The arts community and market has offered very little support. I have submitted a few of my projects to open calls which offer funding but curiously enough all the money had to be spent on the art production, so there is never money left for personal and family needs.  My immediate community (which lately is mostly online) supports my art by giving visibility to what I do and by taking part in my projects. Over the years, with a broader recognition of my artwork, I am starting to participate in art festivals and exhibitions that have given their support not only economically but also logistically.

CR: At what point did you begin incorporating your children and other family members directly into your work?

Ana: Before focusing on photography and installation, I was working as a producer for Buenos Aires Television and also at PBS in New York City. I was mainly involved in the production of documentaries, so I was always intrigued by the recording of personal stories. 
From the moment I became pregnant for the first time I started documenting this transformative process. I was not pursuing any specific artistic or aesthetic goal, but the shift in priorities, learning about myself under a completely different perspective, was intriguing. Documenting that change was a tool to understand what I was going through and who I was becoming.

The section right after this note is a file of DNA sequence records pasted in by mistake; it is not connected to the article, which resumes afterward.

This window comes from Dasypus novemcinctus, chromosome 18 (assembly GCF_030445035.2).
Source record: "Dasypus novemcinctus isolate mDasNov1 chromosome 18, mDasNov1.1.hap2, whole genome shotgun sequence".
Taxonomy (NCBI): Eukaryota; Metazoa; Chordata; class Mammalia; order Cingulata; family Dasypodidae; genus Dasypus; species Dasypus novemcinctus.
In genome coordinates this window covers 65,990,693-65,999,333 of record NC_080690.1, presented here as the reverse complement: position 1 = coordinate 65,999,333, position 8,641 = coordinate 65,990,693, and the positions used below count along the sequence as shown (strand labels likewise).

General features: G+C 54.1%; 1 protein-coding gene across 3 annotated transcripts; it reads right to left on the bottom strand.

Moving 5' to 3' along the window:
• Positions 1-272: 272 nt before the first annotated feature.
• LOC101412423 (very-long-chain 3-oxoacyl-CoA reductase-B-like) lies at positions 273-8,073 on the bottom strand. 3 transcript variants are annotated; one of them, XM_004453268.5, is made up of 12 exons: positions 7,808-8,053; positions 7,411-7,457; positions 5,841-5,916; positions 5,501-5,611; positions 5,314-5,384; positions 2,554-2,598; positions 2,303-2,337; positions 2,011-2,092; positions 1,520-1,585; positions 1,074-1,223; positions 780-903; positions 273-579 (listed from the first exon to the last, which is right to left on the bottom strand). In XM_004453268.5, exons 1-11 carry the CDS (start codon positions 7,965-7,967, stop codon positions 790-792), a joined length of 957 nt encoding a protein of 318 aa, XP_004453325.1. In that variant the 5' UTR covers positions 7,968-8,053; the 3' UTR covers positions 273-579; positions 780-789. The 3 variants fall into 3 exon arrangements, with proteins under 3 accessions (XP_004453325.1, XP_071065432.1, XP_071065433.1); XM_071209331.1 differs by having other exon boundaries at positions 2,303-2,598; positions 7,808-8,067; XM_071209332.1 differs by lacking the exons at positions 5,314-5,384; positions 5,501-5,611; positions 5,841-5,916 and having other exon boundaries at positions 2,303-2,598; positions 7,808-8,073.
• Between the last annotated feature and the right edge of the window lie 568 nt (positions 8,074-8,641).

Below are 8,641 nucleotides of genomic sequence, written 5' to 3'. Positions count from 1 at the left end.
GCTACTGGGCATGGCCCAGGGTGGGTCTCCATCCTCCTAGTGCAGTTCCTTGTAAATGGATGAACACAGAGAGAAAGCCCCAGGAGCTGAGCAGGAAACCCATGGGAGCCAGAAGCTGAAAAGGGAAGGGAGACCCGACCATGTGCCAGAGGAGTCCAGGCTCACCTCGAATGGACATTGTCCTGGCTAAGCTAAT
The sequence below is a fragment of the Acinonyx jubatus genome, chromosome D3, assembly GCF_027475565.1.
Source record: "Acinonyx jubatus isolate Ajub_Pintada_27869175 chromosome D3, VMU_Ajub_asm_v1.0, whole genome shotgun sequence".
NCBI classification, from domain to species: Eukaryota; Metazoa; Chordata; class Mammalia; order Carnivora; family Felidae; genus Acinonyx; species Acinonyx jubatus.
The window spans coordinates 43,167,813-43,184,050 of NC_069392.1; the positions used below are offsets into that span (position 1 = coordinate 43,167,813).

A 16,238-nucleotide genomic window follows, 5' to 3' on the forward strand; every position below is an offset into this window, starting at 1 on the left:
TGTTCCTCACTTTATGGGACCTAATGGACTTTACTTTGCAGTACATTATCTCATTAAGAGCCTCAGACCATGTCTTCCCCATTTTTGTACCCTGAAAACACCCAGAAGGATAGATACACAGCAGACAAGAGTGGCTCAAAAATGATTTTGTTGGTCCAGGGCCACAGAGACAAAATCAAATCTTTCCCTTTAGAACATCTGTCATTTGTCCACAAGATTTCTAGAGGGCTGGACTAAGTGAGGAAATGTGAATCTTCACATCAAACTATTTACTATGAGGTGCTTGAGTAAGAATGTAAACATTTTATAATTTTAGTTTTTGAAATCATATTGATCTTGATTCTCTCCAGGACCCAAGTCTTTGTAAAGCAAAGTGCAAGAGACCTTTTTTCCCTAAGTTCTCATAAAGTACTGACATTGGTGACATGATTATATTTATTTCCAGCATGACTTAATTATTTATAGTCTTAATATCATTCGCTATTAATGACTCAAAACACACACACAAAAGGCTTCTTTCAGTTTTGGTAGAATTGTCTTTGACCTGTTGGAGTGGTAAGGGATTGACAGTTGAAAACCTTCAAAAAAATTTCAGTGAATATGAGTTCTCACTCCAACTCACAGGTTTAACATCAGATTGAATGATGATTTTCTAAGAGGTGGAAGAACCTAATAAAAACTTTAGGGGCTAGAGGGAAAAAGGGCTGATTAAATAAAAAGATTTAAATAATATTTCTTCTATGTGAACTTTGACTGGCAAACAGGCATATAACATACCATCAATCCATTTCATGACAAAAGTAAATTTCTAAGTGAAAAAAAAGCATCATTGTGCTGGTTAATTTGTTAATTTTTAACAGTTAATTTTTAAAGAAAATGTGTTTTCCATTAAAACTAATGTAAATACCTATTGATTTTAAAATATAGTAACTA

Sombra / Shadow (Serie Las Cuatro Estaciones, 2013-2014)
CR: Do you consider parenting as part of your artistic practice and vice versa? Would you say including your children in your work plays a role in their upbringing?

Ana: My mothering is not a performance. The relationship I have with my children exists even if no one is looking. The reason I expose certain aspects of my mothering to the public is because I think that motherhood has been idealized, and only a very constricted version of birth and parenting has been exposed. I feel that it is important to contribute these experiences that have been banned or silenced, and that can expand the references that as a society we have about mothering. In my artwork I not only portray myself as a mother but as a daughter as well.

I have learnt a lot through each one of my empowering respected births, mothering a child with special needs and total dependency, having a late gestational loss (at home), raising a pre-teen girl,
and committing to freedom not through a selfish pursuit of independence but through the exercise of